Each novel in the series is a take on another sub-genre of mystery story - there are spy stories, political stories, etc. Here Akunin enters the kingdom of Agatha Christie - if you have read a Poirot mystery, you know what to expect from "Leviathan". This novel could be a Poirot mystery - it is worthy of the Queen of the mystery herself. If it were, would it be her best? No. But it won't be worst, too.
The main thing I like about Akunin is that he is writing novels not only set in the past, but imitating the style of that era. Most of the authors today try to cram everything into a novel - mystery, thriller, family saga, etc. The Fandorin books have a kind of simpler, purer feel to them. And thus they are somehow more pleasant to read then the majority of page-turners.
Modern thrillers are often compared to a wild ride. Well, instead of that, try a comfortable journey on a luxury cruiser.
The "Leviathan" will be leaving port shortly! Refreshments and murder are served on board.
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41 of 44 people found the following review helpful By RachelWalker on May 9, 2004
Format: Hardcover
I'm afraid I might have done Boris Akunin a great disservice. I thought The Winter Queen was a decidedly average read; I didn't find the plot too gripping, and I disliked the style. Now, there's nothing I can do about the plot: I've simply never been fond of "adventure" stories, so I'm not particularly going to like a pastiche of one, either - as The Winter Queen was. However, I must have been in some bizarre mood, because I found the style of Leviathan to be an absolute delight!
This is the third Erast Fandorin novel - the second to be translated into English (Turkish Gambit, the real 2nd, is scheduled for publication in December). Here, we see less of Fandorin than we did in TWQ, or it certainly seems like it. This is partly because Leviathan is told from five different perspectives. One is that of French "Investigator of Especially Important Cases", Gustav Gauche (who definitely lives up to his name); the remaining four perspectives are those of four main suspects in a murder inquiry (two of these are told in the 3rd person, two in the 1st). Thus we see Fandorin through only their eyes, making him a decidedly enigmatic and intriguing detective.
The crime being investigated is the murder, in Paris, of Lord Littleby, collector of fine things, and nine members of his staff. (Yes, nine.) Due to a clue left at the crime scene (in the form of a badge shaped as a golden whale), Gauche deduces that the murderer will be one of the passengers on the steamship Leviathan - newly built and embarking upon its maiden voyage to Calcutta. He boards the ship and begins his enquiries, trying to sift out the murder from the 142 first-class passengers (yes, 142.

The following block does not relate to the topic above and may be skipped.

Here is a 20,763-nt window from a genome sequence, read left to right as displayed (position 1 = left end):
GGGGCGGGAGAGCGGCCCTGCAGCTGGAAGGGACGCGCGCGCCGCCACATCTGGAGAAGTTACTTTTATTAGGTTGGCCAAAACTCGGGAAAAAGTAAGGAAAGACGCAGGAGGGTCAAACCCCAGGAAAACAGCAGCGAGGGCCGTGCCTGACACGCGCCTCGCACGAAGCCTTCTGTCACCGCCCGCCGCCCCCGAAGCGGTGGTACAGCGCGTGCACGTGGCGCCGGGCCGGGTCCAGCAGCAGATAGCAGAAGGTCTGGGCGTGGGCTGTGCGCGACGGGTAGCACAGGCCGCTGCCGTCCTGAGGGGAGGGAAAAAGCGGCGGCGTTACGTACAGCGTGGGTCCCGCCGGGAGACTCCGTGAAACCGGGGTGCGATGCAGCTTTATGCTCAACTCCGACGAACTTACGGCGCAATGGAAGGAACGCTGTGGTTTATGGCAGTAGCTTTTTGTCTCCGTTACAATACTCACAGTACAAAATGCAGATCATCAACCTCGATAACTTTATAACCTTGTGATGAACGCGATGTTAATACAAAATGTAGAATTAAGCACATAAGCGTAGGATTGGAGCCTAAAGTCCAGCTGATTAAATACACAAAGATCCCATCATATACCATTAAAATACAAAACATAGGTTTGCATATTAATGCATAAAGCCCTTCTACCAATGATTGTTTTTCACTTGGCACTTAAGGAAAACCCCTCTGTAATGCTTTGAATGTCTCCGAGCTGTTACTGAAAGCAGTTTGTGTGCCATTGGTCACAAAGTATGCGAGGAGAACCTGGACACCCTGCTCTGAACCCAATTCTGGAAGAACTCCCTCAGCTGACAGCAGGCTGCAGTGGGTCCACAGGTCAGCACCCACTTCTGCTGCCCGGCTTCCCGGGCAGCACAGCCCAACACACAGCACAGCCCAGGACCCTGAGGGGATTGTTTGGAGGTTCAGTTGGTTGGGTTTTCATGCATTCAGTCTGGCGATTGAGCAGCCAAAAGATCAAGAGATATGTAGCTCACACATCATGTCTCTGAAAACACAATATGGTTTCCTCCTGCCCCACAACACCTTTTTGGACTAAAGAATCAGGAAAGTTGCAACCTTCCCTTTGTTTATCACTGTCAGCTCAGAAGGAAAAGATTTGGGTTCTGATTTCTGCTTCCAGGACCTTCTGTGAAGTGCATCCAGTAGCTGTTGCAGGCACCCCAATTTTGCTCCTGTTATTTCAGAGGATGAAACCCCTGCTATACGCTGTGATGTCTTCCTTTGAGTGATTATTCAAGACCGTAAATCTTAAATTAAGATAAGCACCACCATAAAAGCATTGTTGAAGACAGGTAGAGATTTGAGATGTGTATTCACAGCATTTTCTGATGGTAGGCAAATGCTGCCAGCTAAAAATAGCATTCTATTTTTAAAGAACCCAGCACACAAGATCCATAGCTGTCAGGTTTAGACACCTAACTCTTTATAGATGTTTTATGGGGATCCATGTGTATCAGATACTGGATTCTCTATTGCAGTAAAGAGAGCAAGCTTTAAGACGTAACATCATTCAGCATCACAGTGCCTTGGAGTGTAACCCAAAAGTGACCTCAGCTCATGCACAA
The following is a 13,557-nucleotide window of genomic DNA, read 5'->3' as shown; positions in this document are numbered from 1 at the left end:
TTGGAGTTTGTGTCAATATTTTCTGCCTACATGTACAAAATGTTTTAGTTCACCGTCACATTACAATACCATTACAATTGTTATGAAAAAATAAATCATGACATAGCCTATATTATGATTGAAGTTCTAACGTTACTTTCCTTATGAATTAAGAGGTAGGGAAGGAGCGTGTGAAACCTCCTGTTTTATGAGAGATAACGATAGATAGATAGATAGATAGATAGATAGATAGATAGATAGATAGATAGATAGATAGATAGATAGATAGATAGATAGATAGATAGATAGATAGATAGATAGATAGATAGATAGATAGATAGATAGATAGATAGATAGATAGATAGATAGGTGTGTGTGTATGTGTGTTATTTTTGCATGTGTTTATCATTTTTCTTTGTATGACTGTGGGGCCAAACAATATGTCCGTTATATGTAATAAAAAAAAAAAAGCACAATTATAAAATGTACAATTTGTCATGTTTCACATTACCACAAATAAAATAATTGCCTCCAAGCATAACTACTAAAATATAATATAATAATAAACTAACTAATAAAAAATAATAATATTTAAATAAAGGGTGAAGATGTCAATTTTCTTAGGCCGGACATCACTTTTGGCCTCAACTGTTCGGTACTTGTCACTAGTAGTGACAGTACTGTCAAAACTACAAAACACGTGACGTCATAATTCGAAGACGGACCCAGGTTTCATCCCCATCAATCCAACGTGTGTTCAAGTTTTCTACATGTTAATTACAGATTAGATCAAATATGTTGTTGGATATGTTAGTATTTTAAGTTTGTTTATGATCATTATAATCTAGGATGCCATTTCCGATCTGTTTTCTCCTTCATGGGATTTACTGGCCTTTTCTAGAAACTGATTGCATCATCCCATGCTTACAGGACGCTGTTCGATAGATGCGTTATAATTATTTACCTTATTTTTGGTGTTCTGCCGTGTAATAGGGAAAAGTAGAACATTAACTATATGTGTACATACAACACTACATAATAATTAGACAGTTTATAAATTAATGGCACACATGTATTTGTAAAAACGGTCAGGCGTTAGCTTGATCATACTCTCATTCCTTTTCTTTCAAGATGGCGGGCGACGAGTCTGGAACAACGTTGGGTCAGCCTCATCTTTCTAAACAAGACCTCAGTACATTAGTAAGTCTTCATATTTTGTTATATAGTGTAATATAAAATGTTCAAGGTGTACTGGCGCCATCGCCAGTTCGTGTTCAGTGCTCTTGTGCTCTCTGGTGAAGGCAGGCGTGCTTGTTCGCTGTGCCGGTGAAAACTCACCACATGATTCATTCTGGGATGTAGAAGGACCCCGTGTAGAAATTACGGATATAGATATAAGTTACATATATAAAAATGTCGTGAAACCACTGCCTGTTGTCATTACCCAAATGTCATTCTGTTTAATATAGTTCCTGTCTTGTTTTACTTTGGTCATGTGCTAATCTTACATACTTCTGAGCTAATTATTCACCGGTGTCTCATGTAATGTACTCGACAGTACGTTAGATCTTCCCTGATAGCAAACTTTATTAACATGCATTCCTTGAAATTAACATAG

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15 of 15 people found the following review helpful By Leonard Fleisig VINE VOICE on June 22, 2004
Format: Hardcover
Boris Akunin's Murder on the Leviathan is the second English language publication of a series of novels involving Russian sleuth Erast Fandorin. Leviathan is different in tone and structure from Akunin's first Fandorin mystery, The Winter Queen, but makes for a worthy successor.
The reader should note that this is actually the third book in the Erast Fandorin series but only the second published in English. Murder on the Leviathan does contain a couple of references to Fandorin's adventures in Turkey, that formed the basis of the second book, but those references do not have any impact on the reader's ability to enjoy this book standing on its own.
It is no insult to advise the reader that Murder on the Leviathan is a highly structured, formulaic mystery that is written within the clear guidelines established for genre-mysteries in the Agatha Christie tradition. The enjoyment to be gained from reading books of this sort is derived from the writer's ability to work within that structure in an entertaining and exciting way. Akunin accomplishes this task with ease and, in the process, also manages to add a few new wrinkles to the genre.
The story centers on a gruesome mass murder carried out in connection with the commission of a brazen robbery of a priceless Indian shawl in Paris in 1878. The investigation is led by a less than stellar Parisian detective, the aptly named Inspector Gauche. Like Christies' Murder on the Orient Express, the initial investigation leads Inspector Gauche to a restricted setting with a limited number of suspects. In this case the setting is the S.S. Leviathan, making its initial voyage from Southampton, England to Calcutta,India via the Suez Canal.
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12 of 12 people found the following review helpful By Ricky Hunter on May 25, 2004
Format: Hardcover
It is impossible to read Boris Akunin's Murder on the Leviathan (ably translated by Andrew Bromfield) without automatically thinking of Agatha Christie. All of her various character types are here, with a clever riff/spoof of both Hercule Poirot and the French detectives he would on occasion encounter. It is a compact book with a great number of red herrings thrown about, the perfect summer read for those who have already worked their way through the Christe oeuvre a couple times over and have tired of more contemporary psychological thrillers. This mystery may be way over the top at times but, like a good Agatha Christie, it is always a pleasure.